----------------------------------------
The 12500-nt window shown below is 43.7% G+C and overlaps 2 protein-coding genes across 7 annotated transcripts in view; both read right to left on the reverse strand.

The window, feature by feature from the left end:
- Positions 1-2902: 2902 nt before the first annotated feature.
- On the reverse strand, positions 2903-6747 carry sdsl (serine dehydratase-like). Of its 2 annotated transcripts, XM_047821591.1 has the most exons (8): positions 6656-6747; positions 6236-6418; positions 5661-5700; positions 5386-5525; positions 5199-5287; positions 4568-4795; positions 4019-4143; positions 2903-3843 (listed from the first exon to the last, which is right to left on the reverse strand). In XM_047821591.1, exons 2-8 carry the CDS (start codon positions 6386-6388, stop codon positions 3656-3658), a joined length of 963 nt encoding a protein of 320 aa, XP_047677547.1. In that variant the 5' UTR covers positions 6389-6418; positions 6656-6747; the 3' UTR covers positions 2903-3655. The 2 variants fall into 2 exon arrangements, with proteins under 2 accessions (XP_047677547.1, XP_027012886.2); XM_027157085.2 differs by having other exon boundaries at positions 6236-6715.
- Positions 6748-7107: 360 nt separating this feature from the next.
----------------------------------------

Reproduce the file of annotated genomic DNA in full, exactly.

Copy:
The 12500-nt window shown below is 43.7% G+C and overlaps 2 protein-coding genes across 7 annotated transcripts in view; both read right to left on the reverse strand.

The window, feature by feature from the left end:
- Positions 1-2902: 2902 nt before the first annotated feature.
- On the reverse strand, positions 2903-6747 carry sdsl (serine dehydratase-like). Of its 2 annotated transcripts, XM_047821591.1 has the most exons (8): positions 6656-6747; positions 6236-6418; positions 5661-5700; positions 5386-5525; positions 5199-5287; positions 4568-4795; positions 4019-4143; positions 2903-3843 (listed from the first exon to the last, which is right to left on the reverse strand). In XM_047821591.1, exons 2-8 carry the CDS (start codon positions 6386-6388, stop codon positions 3656-3658), a joined length of 963 nt encoding a protein of 320 aa, XP_047677547.1. In that variant the 5' UTR covers positions 6389-6418; positions 6656-6747; the 3' UTR covers positions 2903-3655. The 2 variants fall into 2 exon arrangements, with proteins under 2 accessions (XP_047677547.1, XP_027012886.2); XM_027157085.2 differs by having other exon boundaries at positions 6236-6715.
- Positions 6748-7107: 360 nt separating this feature from the next.